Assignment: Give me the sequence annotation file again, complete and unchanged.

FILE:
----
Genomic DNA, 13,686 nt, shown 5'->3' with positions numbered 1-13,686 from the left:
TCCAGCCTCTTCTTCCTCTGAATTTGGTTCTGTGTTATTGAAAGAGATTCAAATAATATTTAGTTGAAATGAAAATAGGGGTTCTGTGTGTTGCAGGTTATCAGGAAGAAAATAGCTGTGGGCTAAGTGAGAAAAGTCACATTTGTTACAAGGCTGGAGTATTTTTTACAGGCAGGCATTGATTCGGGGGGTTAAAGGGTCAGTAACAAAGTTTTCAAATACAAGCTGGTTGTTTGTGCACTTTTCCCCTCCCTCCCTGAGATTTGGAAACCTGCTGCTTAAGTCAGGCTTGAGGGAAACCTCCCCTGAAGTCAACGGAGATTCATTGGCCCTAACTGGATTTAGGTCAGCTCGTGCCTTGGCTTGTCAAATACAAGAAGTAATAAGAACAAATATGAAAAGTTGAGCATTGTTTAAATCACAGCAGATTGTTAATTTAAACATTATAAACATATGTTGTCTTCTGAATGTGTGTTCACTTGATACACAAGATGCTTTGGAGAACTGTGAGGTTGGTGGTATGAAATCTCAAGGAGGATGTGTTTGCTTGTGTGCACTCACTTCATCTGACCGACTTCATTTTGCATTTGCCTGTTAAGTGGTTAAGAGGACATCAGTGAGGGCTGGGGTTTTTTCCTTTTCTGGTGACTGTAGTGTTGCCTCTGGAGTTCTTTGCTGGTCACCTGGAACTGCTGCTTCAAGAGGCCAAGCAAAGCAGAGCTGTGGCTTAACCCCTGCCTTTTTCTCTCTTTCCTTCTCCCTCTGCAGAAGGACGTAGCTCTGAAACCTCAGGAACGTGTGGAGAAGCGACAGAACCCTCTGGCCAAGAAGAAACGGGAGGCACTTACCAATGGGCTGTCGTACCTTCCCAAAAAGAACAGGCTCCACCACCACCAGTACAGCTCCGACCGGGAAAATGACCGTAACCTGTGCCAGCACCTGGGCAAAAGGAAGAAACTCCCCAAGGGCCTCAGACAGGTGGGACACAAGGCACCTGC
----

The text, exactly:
Genomic DNA, 13,686 nt, shown 5'->3' with positions numbered 1-13,686 from the left:
TCCAGCCTCTTCTTCCTCTGAATTTGGTTCTGTGTTATTGAAAGAGATTCAAATAATATTTAGTTGAAATGAAAATAGGGGTTCTGTGTGTTGCAGGTTATCAGGAAGAAAATAGCTGTGGGCTAAGTGAGAAAAGTCACATTTGTTACAAGGCTGGAGTATTTTTTACAGGCAGGCATTGATTCGGGGGGTTAAAGGGTCAGTAACAAAGTTTTCAAATACAAGCTGGTTGTTTGTGCACTTTTCCCCTCCCTCCCTGAGATTTGGAAACCTGCTGCTTAAGTCAGGCTTGAGGGAAACCTCCCCTGAAGTCAACGGAGATTCATTGGCCCTAACTGGATTTAGGTCAGCTCGTGCCTTGGCTTGTCAAATACAAGAAGTAATAAGAACAAATATGAAAAGTTGAGCATTGTTTAAATCACAGCAGATTGTTAATTTAAACATTATAAACATATGTTGTCTTCTGAATGTGTGTTCACTTGATACACAAGATGCTTTGGAGAACTGTGAGGTTGGTGGTATGAAATCTCAAGGAGGATGTGTTTGCTTGTGTGCACTCACTTCATCTGACCGACTTCATTTTGCATTTGCCTGTTAAGTGGTTAAGAGGACATCAGTGAGGGCTGGGGTTTTTTCCTTTTCTGGTGACTGTAGTGTTGCCTCTGGAGTTCTTTGCTGGTCACCTGGAACTGCTGCTTCAAGAGGCCAAGCAAAGCAGAGCTGTGGCTTAACCCCTGCCTTTTTCTCTCTTTCCTTCTCCCTCTGCAGAAGGACGTAGCTCTGAAACCTCAGGAACGTGTGGAGAAGCGACAGAACCCTCTGGCCAAGAAGAAACGGGAGGCACTTACCAATGGGCTGTCGTACCTTCCCAAAAAGAACAGGCTCCACCACCACCAGTACAGCTCCGACCGGGAAAATGACCGTAACCTGTGCCAGCACCTGGGCAAAAGGAAGAAACTCCCCAAGGGCCTCAGACAGGTGGGACACAAGGCACCTGC